As 2014 begins, experts are making several predictions about what we’ll see in terms of public relations and marketing. I’m sharing information on three trends related to content and writing that I’ve seen and my take on them.
Trend #1: More Social Media Integration with Advertising
One of the most interesting predictions I heard on a Convince and Convert podcast was that 2014 will see more collaboration between social media teams and paid advertising teams. The podcast used the example of persuading people who are only following you on Facebook to also sign up to become email subscribers so that you have a wider range of ways to reach those people in a permission-based fashion.
I’m thinking that social media-paid advertising collaborations will also lead to an increase in integrated campaigns where, for example, a brand or organization uses social media to tell those followers to look for a particular ad in order to gain some kind of exclusive benefit. And of course, organizations can also include information about their social channels in their traditional marketing techniques to encourage prospects to follow and engage with them on social media.
One outstanding example in the area of paid ad-social media collaboration from 2013 is Kia Motors. The company was cited in Forbes for its success in merging traditional video ads with social campaigns. And that leads us to the next prediction.
Trend #2: Increases in Online Video and Visual Content
Both the Convince and Convert blog and the Social Media Today blog predicted that visual content, particularly video, will be the content marketing tool of choice in 2014. The Search Engine Watch blog made the same prediction for video in 2014 plus some others, including that this will be the year that mobile video really comes into its own.
The good news for professional communicators is that getting their videos online has never been easier. In addition to YouTube, we now have access to video based channels and tools such as Twitter’s Vine micro-video app, the Snapchat micro-video messaging app, the Vimeo community and Instagram video.
While this may mean that some of you will be switching at least a portion of your communication efforts to video content, bear in mind that writing will still be an essential factor for succeeding in this area. As stated in this article on explainer videos (videos that explain a product or service and why people should purchase it), a video’s success lies in the script that’s been written for it.
As for non-video visuals, I must confess that I’ve shown a lack of imagination in years past. For example, I thought that Pinterest boards would only work for businesses with products that could be photographed and displayed on the boards. But Joan Stewart, the Publicity Hound, has proven me wrong. Other types of visual content that popular in 2013 were infographics, slideshows, etc., all of which have proved popular. However, I’ve read a lot of grumbles about the flood of low-quality infographics everywhere, so take the time to plan and design properly.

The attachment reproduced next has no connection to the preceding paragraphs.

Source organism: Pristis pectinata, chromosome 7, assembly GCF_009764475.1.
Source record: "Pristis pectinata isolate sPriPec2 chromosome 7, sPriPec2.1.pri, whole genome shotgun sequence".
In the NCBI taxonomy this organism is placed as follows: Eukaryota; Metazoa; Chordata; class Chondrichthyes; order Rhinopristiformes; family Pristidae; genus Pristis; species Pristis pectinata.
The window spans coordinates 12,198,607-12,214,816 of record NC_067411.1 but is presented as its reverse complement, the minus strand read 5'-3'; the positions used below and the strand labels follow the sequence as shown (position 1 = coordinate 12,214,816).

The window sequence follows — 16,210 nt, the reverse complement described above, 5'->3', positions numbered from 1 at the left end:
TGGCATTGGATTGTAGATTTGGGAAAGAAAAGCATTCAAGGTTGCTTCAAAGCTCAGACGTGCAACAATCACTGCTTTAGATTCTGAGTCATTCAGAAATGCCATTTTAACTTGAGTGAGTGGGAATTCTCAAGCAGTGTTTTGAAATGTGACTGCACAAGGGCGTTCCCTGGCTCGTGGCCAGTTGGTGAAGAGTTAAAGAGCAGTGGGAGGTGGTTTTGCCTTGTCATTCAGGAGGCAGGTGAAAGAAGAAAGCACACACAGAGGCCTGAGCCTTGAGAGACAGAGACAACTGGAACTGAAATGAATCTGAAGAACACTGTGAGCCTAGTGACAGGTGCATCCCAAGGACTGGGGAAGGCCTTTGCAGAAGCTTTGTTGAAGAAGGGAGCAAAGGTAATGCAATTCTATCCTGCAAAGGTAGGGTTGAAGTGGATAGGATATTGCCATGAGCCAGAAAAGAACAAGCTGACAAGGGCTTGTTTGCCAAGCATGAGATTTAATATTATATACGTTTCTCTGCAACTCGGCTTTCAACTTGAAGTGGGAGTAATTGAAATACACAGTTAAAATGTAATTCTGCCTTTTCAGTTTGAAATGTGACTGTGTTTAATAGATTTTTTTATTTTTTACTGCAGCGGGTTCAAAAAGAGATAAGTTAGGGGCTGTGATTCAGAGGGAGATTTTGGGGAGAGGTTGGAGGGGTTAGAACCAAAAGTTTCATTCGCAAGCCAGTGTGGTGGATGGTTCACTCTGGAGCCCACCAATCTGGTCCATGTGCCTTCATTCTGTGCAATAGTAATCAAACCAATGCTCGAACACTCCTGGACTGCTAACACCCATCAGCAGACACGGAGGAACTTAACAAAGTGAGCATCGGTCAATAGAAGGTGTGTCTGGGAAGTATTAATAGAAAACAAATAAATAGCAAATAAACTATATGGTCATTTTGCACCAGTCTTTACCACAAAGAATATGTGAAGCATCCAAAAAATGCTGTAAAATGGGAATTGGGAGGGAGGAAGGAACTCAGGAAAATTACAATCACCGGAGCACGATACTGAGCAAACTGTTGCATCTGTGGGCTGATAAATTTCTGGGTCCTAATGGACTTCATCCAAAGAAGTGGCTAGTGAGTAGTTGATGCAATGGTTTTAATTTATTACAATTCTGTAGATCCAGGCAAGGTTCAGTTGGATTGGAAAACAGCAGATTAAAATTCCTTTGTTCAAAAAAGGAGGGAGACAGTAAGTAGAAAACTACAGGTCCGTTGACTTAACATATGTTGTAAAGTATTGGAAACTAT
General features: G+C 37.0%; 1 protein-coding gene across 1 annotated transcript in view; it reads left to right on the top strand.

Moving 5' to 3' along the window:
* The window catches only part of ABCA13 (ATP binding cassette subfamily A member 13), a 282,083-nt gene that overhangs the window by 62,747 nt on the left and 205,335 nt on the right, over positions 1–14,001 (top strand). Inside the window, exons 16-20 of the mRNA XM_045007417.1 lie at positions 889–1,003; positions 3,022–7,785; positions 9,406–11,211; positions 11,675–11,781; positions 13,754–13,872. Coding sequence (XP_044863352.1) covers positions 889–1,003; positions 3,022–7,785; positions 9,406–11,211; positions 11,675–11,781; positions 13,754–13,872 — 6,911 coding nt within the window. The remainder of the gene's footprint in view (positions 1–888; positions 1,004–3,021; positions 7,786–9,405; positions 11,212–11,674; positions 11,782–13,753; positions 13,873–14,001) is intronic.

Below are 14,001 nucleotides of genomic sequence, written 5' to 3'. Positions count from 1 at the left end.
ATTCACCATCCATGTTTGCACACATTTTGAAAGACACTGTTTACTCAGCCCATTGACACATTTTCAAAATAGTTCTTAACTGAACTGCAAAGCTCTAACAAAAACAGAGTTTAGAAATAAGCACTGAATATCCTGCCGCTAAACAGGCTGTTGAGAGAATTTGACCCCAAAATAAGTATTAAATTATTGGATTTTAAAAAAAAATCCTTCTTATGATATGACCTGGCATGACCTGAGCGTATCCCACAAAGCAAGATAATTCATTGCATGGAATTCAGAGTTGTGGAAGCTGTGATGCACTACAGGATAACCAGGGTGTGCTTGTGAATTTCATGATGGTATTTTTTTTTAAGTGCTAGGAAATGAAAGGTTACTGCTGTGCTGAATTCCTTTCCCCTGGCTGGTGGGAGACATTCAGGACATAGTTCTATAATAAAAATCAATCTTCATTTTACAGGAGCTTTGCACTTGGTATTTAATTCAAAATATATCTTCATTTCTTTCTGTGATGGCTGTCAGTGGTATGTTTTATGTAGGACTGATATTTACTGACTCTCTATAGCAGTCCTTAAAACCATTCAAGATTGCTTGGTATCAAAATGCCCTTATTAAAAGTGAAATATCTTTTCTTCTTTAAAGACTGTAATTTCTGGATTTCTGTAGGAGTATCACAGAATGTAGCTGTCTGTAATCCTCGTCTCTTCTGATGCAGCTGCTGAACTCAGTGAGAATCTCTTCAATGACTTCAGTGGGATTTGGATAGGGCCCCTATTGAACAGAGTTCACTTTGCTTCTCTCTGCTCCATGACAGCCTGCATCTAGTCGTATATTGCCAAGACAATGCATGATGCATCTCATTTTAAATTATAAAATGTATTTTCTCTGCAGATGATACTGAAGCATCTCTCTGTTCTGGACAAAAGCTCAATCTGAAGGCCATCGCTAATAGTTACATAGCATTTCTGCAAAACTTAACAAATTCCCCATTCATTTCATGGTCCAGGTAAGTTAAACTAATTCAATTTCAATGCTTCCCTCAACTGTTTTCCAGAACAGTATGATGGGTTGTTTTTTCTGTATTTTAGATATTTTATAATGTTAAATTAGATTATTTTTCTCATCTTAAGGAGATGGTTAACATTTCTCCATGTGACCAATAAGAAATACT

Trend #3: Native Advertising
The blog Social Media Examiner asked several experts about their predictions for 2014, and the first one listed was that advertorials would be making a comeback as “native advertising,” also known as sponsored content. All three terms refer to paid content that is presented in a fashion similar to a site’s regular articles. Depending on the website, the paid content could be text, video or some other media.
A debate about ethics and transparency rages around this blurred distinction between advertising and content, but the native advertising movement does appear to be gaining momentum. As 2013 drew to a close, The New York Times announced that it would be joining ranks of websites accepting paid content.
Is native advertising transparent? I found that multiple articles linked to one Mashable page sharing really sweet real-life stories about man’s best friend as an example of Purina’s native advertising. I searched for Purina’s name but otherwise, I’m pretty sure I would have missed it, but that could be my own naivety. In any case, I didn’t feel manipulated and I loved the content.
So if you do opt for native advertising, focus on providing content people will really appreciate rather than just trying to push a product or service. And make sure that whatever online publication you partner with has some way to identify your content as sponsored content even if it’s subtle.
Don’t Follow Trends Blindly
Please bear in mind that you don’t have to automatically jump on the bandwagon with these three trends just because they are predicted to surge in 2014. What will work for you depends on your industry and the preferences of your customers and preferred prospects. While some people will love content that’s divided into micro-bites of video, there will be others who’ll wonder why they can’t just have a white paper.
You need to look at three things before deciding whether or not you should be a part of any of these trends:
- Understand your target audiences and whether they’ll respond to these types content.
- Review your resources and determine what you can realistically achieve with the money, expertise and manpower you have.
- Figure out if there’s any way that these new trends or more old-school tactics will actually help you achieve your goals (or sub-goals), take advantage of opportunities or resolve problems.
Then you’re good to go.